Research School Network: The Known and the Unknown in EAL and Education Challenges and Ways forward

The Known and the Unknown in EAL and Education

Challenges and Ways forward

by Research Schools Network
on the

Victoria Murphy, Department of Education, University of Oxford

There are things known and there are things unknown, and in between are the doors of perception.” – Aldous Huxley

What is EAL?

Bilingualism is the norm. Some estimates suggest that over half the world’s population speak more than one language (Grosjean, 2014). The international growth (and dominance) of the bilingual population is manifest in English schools, where currently over 20% of the primary school population is made of up children with English as an Additional Language (EAL). The Department for Education define EAL as: 

Where a child was exposed to the language during early development and continues to be exposed to this language in the home or in the community. If a child was exposed to more than one language (which may include English) during early development the language other than English should be recorded, irrespective of the child’s proficiency in English.

The DfE’s conceptualisation of EAL is problematic in numerous ways.

We know from a number of studies that the EAL population is highly heterogeneous, representing one in five children at primary level, over 360 different home languages, and a considerable range of different educational outcomes (Strand, Malmberg & Hall, 2015; Hutchinson, 2018). This definition does not, therefore, provide sufficient specification of sub-groupings of EAL pupils so as to allow us to make meaningful predictions about their educational and/​or linguistic needs. Additionally, the DfE’s definition of EAL does not address the child’s proficiency in either English, or their language used at home.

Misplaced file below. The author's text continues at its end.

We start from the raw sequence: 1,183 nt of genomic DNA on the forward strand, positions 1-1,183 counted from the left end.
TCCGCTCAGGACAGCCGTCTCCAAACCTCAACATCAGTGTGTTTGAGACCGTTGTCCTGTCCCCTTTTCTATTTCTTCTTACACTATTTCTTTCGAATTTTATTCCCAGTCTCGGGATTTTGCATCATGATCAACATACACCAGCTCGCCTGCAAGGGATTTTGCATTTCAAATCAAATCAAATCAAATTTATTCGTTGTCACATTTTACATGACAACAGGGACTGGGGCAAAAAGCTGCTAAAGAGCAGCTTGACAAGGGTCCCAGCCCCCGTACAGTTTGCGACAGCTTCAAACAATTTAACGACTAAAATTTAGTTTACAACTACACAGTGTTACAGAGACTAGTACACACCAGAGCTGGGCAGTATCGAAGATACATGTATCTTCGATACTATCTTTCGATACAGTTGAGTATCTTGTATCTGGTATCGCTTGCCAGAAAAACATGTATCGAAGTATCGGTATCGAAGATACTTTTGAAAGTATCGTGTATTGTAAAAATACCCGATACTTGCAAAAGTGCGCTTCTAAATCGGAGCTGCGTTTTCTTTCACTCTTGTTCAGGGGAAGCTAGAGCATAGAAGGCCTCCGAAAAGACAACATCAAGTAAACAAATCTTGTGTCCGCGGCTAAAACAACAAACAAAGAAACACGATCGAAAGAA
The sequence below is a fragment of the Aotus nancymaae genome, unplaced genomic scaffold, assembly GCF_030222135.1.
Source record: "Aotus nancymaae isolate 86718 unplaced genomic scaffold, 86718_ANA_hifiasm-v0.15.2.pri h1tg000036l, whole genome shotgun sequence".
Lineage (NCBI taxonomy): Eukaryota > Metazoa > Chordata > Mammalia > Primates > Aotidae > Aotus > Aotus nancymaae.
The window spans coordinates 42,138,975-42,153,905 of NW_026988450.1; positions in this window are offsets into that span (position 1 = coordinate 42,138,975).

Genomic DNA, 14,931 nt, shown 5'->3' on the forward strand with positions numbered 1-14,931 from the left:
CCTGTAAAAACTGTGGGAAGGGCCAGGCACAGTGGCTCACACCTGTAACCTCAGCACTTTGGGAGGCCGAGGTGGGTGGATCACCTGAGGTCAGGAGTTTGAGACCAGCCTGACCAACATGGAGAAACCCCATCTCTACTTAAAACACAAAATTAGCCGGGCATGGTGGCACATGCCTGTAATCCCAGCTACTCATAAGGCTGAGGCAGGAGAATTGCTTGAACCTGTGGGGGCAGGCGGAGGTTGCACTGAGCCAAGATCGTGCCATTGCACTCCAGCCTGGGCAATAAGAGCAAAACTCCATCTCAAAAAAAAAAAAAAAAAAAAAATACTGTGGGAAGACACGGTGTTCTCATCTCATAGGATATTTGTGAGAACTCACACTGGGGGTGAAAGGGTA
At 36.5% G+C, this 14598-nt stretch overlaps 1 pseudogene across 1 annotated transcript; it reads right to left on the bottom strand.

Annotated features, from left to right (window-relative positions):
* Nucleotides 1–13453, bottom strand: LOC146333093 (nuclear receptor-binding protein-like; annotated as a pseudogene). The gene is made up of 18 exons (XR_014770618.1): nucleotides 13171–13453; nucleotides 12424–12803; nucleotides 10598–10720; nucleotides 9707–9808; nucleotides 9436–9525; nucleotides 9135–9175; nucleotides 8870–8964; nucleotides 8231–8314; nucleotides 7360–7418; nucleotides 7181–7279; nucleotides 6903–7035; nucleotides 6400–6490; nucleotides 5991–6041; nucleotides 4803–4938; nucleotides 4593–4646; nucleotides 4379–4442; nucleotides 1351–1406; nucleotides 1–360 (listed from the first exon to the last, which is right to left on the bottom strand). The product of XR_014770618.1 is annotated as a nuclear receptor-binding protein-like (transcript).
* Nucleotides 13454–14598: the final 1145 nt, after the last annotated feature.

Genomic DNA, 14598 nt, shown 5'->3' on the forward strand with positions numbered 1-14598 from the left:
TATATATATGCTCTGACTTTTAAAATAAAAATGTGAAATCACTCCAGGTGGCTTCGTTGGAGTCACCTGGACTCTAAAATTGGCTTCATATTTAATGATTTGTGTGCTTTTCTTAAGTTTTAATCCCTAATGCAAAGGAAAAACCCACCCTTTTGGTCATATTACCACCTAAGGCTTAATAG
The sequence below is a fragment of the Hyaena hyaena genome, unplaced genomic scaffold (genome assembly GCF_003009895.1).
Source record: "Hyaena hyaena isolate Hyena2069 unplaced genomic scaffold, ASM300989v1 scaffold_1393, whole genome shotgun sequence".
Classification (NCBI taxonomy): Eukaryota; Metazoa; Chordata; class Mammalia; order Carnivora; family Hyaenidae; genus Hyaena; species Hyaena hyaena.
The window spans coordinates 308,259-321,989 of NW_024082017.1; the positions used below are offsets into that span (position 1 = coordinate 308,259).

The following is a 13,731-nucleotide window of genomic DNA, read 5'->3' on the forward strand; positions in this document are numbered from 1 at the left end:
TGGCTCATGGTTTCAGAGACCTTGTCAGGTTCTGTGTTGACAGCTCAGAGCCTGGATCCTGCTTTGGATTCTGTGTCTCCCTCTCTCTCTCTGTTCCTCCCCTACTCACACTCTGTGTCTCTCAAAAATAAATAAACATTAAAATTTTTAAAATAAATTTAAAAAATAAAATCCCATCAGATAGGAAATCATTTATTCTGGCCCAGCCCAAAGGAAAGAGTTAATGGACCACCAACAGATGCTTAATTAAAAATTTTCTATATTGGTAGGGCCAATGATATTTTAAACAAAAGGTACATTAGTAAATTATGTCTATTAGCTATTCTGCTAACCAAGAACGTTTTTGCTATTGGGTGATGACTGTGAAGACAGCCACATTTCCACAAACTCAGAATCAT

Numerous studies have clearly shown that one of the most significant predictors of a child’s academic achievement is their proficiency in English (Demie & Strand, 2006; Whiteside, Gooch & Norbury, 2016). Consequently, the DfE implemented the Proficiency in English (PiE) scales, intended to be used by teachers to assess their EAL pupils’ fluency in English. This assessment enabled teachers to identify those children who would need specific and targeted support and track children’s English language development as they navigate through the curriculum.

The DfE has since withdrawn the PiE scales from the school census data, a move widely criticised by NALDIC, the subject specialist association for EAL. A recent report by Strand and Hessel (2018) demonstrated that the PiE scales predicts academic outcomes in EAL pupils, hence we have good evidence to support their use in schools. Therefore, continued use of these PiE scales is strongly recommended.

Academic Achievement in EAL

Strand, Malmberg and Hall (2015), and more recently Hutchinson (2018), have shown that there is considerable variability in the academic achievement of EAL pupils.

Analysing EAL pupils as an over-arching group masks the key dimensions on which children with EAL will vary in their academic achievement. Some of these include proficiency in English, socioeconomic status (SES), children with missing prior attainment data, and specific language groupings. These factors are all more predictive of academic achievement than whether the child is tagged as EAL in the National Pupil Database. We therefore need to consider these issues carefully so as to develop a more nuanced understanding of what may negatively impact on EAL children’s academic achievement.

Language and literacy and EAL

Research has clearly demonstrated that children who come to school with weak language and communication skills are more likely to struggle by Year 2 (Whiteside, Gooch & Norbury, 2016). Many studies have shown a tendency for children with EAL to struggle with aspects of literacy such as reading comprehension (Murphy, 2018) and components of writing (Murphy, Kyriacou & Menon, 2015). Vocabulary is a strong predictor of both reading comprehension and writing and is often under-developed in the majority language (English) of EAL pupils relative to English first language children.